There’s shysters in any trade, and they’re the worst kind of shysters who will take advantage of another person’s misfortune. There’s those I know will fleece a widow of less than a week for a solid oak coffin, satin lining, solid brass handles’ the lot, when a plain veneer will do the job. I haven’t heard a corpse complain yet.
Graham Swift - Last Orders
proofmathisbeautiful

proofmathisbeautiful:

Mesmerizing Interiors Of Iran’s Mosques Captured In Rare Photographs By Mohammad Domiri

Mohammad Domiri, a talented architectural photographer from northern Iran, takes stunning photos of grandiose mosque architecture throughout the Middle East.

Middle Eastern architecture is often recognized by its elegantly curved arches and spiraling columns, which feature heavily throughout Domiri’s photos. Many of the historic sites Domiri shoots are decorated with colorful stained-glass windows, geometric decorations and painstakingly detailed mosaics, so he shoots with special wide-angle lenses to make sure that he captures all of these details. Because they are historic structures, many of these mosques also impose heavy restrictions on photography – making photos like Domiri’s very rare.

Carl Hempel in his Philosophy of Natural Science wrote, “The high prestige that science enjoys today is no doubt attributable in large measure to the striking successes and the rapidly expanding reach of its applications.” More recently, Carl Sagan (1996), in his last lectures and penultimate book, made the same argument: people are fooled into believing in all kinds of nonsense, but none of these things actually work. Perhaps the declining prestige of science that Sagan lamented may be accounted for in a parallel vein: an increasing sense of the ways in which science has not worked has led to disenchantment.
Naomei Oreskes - Epilogue (“The Rejection of the Continental Drift”).
"While soul measurement did not spawn a major research tradition, measurement in other fields did. Philosopher Ian Hacking has referred to the  early twentieth century as possessed by a "fetish of measurement" as the  techniques  of the physical sciences spread not only to the life sciences but to the social sciences as well. Reflecting on this trend, Norton Wise has described numbers as canonical of modernity. Although measurement and particularly mathematization were viewed with skepticism and even dismay by many, they were also seemingly inexorable; in some fields it became nearly impossible not to do quantitative work. Economics particularly embraced quantification in the interest of prediction and control; at the University of Chicago, measurement became a mantra, and Lord Kelvin’s famous complaint, that unless one could measure a thing, one could hardly be said to know anything about  it, was enshrined as a motto  on the  facade of the social sciences building."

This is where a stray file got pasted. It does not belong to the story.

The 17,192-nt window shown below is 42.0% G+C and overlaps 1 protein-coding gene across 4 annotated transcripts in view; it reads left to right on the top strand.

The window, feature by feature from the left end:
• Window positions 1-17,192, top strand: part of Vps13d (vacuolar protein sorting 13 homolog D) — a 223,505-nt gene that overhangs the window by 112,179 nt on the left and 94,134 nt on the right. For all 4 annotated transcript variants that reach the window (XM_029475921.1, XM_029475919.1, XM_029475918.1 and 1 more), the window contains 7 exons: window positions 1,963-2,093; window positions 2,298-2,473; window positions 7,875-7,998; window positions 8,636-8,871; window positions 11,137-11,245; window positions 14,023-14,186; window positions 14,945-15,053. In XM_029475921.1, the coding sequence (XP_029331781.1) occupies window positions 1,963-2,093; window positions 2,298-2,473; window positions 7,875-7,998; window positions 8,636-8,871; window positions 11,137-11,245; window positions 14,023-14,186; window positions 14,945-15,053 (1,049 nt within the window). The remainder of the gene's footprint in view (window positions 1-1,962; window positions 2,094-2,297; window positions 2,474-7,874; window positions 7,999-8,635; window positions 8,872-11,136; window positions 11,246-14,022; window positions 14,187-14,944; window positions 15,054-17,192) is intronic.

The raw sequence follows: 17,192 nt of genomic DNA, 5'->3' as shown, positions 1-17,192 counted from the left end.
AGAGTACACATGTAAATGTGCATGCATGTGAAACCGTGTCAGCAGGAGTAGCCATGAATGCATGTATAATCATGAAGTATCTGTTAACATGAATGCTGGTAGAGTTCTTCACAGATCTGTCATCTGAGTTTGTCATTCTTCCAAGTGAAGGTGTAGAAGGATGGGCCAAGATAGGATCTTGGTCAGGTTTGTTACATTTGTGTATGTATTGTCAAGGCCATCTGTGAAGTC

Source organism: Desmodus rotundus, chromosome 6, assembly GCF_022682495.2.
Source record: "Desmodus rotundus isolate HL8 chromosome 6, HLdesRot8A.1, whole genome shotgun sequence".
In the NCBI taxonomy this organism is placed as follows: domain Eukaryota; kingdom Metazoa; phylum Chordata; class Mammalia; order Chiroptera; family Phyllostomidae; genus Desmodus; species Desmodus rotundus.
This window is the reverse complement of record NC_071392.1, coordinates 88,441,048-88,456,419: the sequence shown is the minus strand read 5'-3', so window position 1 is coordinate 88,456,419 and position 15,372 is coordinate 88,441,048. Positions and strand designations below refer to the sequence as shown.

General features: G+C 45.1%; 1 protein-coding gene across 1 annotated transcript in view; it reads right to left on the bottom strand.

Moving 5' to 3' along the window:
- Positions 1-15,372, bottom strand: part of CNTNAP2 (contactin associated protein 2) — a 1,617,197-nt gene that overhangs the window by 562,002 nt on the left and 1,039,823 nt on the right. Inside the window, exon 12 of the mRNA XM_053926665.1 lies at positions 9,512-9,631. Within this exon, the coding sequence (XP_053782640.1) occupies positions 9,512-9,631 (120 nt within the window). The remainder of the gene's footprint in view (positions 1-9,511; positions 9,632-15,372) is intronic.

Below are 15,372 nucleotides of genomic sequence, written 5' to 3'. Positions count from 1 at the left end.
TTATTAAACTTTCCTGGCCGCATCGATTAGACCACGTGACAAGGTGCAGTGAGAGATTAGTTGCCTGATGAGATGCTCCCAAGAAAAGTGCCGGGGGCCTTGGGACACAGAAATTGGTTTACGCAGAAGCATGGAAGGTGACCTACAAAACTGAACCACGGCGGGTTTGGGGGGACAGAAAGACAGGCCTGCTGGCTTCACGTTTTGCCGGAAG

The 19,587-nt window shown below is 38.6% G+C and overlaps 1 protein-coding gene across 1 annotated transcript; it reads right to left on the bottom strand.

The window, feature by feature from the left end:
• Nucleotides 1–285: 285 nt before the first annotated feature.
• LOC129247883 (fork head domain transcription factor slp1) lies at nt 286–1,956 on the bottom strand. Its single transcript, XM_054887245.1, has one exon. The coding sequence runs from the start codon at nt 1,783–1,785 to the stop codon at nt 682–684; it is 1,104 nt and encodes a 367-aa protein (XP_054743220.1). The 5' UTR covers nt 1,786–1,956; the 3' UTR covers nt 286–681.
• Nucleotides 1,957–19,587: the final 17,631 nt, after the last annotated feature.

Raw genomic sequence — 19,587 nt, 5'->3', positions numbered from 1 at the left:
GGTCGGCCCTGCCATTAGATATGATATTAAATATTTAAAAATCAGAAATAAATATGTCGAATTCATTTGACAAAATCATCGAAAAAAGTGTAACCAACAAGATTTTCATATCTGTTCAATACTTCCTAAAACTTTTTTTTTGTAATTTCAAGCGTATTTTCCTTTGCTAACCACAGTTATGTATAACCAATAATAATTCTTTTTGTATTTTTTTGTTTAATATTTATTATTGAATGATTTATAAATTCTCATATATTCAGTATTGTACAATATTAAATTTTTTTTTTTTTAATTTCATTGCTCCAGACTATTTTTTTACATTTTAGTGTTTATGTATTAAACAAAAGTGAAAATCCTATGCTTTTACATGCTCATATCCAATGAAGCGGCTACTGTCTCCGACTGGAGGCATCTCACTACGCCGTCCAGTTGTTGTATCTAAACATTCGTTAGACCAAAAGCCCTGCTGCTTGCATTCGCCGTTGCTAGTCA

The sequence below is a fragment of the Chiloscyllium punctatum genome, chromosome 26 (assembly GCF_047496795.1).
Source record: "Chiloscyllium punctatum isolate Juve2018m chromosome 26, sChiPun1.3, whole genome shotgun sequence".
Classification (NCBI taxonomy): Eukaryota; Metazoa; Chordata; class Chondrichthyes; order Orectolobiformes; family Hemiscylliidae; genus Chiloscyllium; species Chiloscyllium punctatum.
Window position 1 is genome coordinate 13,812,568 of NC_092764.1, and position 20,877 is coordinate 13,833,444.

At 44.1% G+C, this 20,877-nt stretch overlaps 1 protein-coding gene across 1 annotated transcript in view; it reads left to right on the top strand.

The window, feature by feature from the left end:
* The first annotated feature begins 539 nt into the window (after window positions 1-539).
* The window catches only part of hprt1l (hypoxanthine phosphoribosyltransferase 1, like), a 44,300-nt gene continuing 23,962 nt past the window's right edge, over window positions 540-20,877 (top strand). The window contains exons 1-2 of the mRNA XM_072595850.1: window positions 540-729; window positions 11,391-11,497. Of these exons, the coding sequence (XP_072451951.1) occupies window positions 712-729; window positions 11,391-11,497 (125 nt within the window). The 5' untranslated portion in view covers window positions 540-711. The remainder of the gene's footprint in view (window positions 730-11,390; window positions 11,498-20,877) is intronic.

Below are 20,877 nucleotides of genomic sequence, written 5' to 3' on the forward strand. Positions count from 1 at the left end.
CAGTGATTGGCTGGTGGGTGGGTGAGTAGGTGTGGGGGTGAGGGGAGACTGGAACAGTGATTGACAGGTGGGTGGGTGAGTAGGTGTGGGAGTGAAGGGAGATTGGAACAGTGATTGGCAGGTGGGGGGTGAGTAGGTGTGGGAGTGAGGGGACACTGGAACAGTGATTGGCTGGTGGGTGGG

Naomi Oreskes - The Rejection of Continental Drift. Chapter 10: The Depersonalization of Geology

"While soul measurement did not spawn a major research tradition, measurement in other fields did. Philosopher Ian Hacking has referred to the  early twentieth century as possessed by a "fetish of measurement" as the  techniques  of the physical sciences spread not only to the life sciences but to the social sciences as well. Reflecting on this trend, Norton Wise has described numbers as canonical of modernity. Although measurement and particularly mathematization were viewed with skepticism and even dismay by many, they were also seemingly inexorable; in some fields it became nearly impossible not to do quantitative work. Economics particularly embraced quantification in the interest of prediction and control; at the University of Chicago, measurement became a mantra, and Lord Kelvin’s famous complaint, that unless one could measure a thing, one could hardly be said to know anything about  it, was enshrined as a motto  on the  facade of the social sciences building."

Naomi Oreskes - The Rejection of Continental Drift. Chapter 10: The Depersonalization of Geology